. . .[I]t's a pleasure simply to be immersed in Bail's caprice-prone mind. . . .the only warning readers need is that [the book] leaves you hungering for more -- far more -- of its author's strange and spry imaginings. -- The New York Times Book Review
Kirkus Reviews
A fable-like novel from prizewinning Australian writer Bail (Homesickness) poses an age-old question: How do you win a woman's heart? After Holland brings his small motherless daughter to his newly purchased estate in New South Wales, the two find themselves wandering the property and grand house seemingly without much purpose. But as the years pass, and as Ellen grows into a great beauty, Holland plants eucalyptus trees, every variety he can get, hundreds upon hundreds, virtually filling the once barren landscape with a 'museum of trees.' Meanwhile, Ellen's radiance becomes the talk of the town, the county, and the country, with her sun-dappled loveliness and isolation likened to those of a princess in a tower. Then, when she's almost 20, Holland devises a trial for suitors who want to win his daughter's hand in marriage, a presumably impossible test that will keep her close to him: each suitor must name and identify every tree on the property. And, of course, many fall by the wayside until a certain Mr. Cave shows up. An expert on eucalyptus trees, the serious-minded Cave seems a likely winner, trudging up and down the property with Holland, identifying the trees. Meanwhile, Ellen, who's come to hate the naming of trees, takes solace in the forest created for her, and there meets a mysterious young man. He tells Ellen stories, almost all of them centering on a father, a daughter, and the theme of misguided love. As Mr. Cave gets closer to identifying all the specimens, Ellen and the stranger's meetings become more erotic, the stories more urgent. Finally, just as Cave successfully concludes Holland's test, Ellen falls ill. It seems that only storytelling can remedy herdespondency.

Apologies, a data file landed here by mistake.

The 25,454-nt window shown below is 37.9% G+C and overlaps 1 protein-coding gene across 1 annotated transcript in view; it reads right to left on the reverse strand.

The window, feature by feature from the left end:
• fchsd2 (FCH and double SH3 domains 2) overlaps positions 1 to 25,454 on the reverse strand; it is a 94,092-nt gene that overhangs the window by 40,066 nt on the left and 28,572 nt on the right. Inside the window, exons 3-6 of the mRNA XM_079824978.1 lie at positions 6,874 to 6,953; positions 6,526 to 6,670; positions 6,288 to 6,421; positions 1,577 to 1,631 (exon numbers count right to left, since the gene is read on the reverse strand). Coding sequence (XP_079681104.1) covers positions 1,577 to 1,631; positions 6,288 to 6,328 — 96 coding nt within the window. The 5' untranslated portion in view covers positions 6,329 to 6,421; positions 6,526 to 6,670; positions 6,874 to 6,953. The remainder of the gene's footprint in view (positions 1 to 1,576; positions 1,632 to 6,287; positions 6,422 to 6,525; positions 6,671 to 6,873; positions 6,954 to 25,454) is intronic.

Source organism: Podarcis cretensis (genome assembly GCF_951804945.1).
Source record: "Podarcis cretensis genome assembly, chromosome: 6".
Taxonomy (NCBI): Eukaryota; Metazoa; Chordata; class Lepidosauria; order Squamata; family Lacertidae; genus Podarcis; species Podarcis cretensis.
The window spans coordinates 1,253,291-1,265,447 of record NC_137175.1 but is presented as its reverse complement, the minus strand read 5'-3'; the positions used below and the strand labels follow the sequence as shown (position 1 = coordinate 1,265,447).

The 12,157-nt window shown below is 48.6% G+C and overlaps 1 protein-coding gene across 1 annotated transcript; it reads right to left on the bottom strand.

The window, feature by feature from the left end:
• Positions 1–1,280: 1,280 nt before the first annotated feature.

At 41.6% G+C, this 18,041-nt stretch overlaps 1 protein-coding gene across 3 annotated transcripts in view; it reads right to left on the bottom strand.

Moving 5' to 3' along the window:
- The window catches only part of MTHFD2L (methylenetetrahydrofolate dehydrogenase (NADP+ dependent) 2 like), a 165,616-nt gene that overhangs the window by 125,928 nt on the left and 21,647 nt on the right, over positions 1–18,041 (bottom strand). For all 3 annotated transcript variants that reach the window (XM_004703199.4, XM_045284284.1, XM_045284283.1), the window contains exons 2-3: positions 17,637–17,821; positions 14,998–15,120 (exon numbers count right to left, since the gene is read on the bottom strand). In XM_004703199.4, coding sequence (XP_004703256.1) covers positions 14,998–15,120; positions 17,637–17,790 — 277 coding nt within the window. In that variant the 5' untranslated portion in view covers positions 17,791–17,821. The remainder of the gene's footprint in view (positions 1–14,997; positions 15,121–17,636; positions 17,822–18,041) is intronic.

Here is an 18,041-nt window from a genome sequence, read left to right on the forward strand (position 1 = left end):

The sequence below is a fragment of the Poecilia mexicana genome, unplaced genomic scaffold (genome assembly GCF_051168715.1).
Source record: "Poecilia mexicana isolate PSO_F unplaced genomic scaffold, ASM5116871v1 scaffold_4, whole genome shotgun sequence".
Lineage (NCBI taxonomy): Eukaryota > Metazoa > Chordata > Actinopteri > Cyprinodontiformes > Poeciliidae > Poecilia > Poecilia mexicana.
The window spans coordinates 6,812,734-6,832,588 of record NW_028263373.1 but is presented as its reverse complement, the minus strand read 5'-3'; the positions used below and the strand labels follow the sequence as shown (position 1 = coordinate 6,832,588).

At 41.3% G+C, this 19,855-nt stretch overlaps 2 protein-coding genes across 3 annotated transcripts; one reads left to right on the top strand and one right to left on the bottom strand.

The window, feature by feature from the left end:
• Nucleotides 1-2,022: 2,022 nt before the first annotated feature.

From the Publisher
“There is such delight in Eucalyptus, such sly and swerving humor. Murray Bail is the warmest and most quick-witted of storytellers. You will never forget what is at the heart of this book."—Michael Ondaatje, author of the English Patient
"Peerless . . . Eucalyptus is a one-of-a-kind book. It leaves you hungering for more of its author's strange and spry imaginings."—The New York Times Book Review

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Product Details

ISBN-13:
9781466840584
Publisher:
Farrar, Straus and Giroux
Publication date:
08/21/2007
Sold by:
Macmillan
Format:
NOOK Book
Pages:
264
Sales rank:
568,668
File size:
0 MB

What People are saying about this

Howard Norman
Murray Bail is one of our great imaginers and most timeless storytellers. Eucalyptus has an uncanny, displacing beauty; displacing because a reader feels that New South Wales, for all its exotic mystery, is at the immediate center of one's existence.
Michael Ondaatje
There is such delight in Eucalyptus , such strange and sly and swerving humor. Murray Bail is the warmest and most quick-witted of story-tellers. You will never forget what is at the heart of this book-one of the great and most surprising courtships in literature.